Assignment #4: Centers of a Triangle

By: Keith Schulte

Today's Topic: Centroid and
Medians

One center of a triangle is
the '**Centroid**', which is commonly
denoted by the letter '**G**', because
it represents the center of gravity of the triangle. It is created by the
intersection of the three **medians **of
a given triangle. By **definition:** a median of a triangle is a segment from a vertex to
the midpoint of the opposite side. In the figure below, we are given triangle
ABC. The points (A, B, and C) are
the vertices of the triangle. The midpoint of segment AB is point D. The
midpoint of segment BC is point E. The midpoint of segment AC is point F. The
line drawn from point C to point D is one of the three medians of the triangle.
The other two medians of the triangle are the segments AE and BF. The point
where the three medians intersect is the CENTROID, point G. If the triangle was
cut-out on a piece of cardboard, like the figure below, we should be able to
balance the triangle, by placing our finger underneath point G.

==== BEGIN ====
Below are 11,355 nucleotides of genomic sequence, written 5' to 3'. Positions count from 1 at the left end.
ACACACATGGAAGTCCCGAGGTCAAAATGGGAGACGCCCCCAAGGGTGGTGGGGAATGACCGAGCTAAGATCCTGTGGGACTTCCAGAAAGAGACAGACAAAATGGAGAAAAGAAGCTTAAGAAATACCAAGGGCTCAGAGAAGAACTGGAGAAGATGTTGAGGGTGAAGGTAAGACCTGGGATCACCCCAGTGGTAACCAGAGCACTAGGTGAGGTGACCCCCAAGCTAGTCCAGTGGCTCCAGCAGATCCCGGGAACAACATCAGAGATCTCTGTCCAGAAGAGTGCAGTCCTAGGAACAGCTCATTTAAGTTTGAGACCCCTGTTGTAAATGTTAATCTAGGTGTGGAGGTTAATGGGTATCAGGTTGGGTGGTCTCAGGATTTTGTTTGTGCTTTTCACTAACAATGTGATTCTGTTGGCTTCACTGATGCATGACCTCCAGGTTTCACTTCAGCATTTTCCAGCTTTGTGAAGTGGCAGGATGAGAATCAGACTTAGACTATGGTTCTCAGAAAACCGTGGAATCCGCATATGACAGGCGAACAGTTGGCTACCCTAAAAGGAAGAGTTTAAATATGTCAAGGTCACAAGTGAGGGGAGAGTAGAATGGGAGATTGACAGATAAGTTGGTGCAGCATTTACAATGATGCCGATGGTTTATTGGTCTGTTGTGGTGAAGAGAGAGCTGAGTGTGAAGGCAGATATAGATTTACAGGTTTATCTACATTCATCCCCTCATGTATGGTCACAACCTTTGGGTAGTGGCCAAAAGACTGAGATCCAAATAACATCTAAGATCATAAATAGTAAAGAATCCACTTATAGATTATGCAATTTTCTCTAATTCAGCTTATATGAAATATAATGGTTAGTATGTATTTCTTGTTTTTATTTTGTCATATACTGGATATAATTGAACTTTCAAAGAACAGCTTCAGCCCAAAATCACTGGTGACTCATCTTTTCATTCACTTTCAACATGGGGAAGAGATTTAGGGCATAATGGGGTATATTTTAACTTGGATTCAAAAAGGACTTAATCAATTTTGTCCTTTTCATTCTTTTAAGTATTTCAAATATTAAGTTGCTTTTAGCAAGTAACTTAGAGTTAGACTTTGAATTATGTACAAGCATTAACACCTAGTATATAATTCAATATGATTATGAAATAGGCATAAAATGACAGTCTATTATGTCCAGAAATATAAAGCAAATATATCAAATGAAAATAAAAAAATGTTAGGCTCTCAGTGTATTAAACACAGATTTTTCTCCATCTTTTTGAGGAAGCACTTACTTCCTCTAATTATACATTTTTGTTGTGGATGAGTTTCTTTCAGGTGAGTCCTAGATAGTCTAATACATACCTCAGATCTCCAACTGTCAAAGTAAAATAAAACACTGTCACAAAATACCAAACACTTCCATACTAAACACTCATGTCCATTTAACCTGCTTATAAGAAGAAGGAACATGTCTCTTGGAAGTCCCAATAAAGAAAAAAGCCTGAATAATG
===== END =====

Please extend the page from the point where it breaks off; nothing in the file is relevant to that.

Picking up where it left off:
What other relationships can
we determine with regard to the Centroid and medians? If we create segments
connecting the midpoints of triangle ABC above, we would create a new triangle
inside of the original triangle with vertices at points D, E and F, see below

The new triangle, in red
above, is called the MEDIAL Triangle. We found above that point G is the center
of triangle ABC. By identifying the midpoints of each side of the triangle and
then creating a segment from a vertex to the midpoint on the opposite side of
the triangle. Is the relationship of G to the new triangle the same as it was
to the original triangle? That is, is G the center of gravity of the Medial
Triangle and the original triangle? Let's identify the midpoints of the Medial
Triangle and create segments between the vertices and the midpoints and see if
the intersection is the point G!

We see that point G is the
center of the medial triangle! If we made a medial triangle inside of this
medial triangle, would point G be its center also?

By creating the new triangle
with segments connecting the midpoints of the previous triangle, then finding the
midpoints of the new triangle and connecting the new midpoints to the vertices
of the new triangle, we find that point G is the center of the new triangle as
well. If we continued to make smaller and smaller medial triangles, we would
always find G to be the center of those triangles as well.